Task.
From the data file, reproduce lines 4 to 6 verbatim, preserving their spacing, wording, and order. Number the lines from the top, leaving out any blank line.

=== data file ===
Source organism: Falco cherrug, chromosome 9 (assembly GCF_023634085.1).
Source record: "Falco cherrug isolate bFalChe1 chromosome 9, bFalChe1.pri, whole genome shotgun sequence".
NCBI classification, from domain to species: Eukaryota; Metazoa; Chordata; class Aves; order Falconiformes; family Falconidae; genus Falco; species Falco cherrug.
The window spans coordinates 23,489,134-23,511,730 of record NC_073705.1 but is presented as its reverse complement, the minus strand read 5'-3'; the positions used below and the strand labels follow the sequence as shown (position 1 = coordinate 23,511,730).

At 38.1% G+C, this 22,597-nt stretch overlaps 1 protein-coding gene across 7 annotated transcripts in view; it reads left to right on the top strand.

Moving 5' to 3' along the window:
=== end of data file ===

The window spans coordinates 23,489,134-23,511,730 of record NC_073705.1 but is presented as its reverse complement, the minus strand read 5'-3'; the positions used below and the strand labels follow the sequence as shown (position 1 = coordinate 23,511,730).

At 38.1% G+C, this 22,597-nt stretch overlaps 1 protein-coding gene across 7 annotated transcripts in view; it reads left to right on the top strand.

Moving 5' to 3' along the window: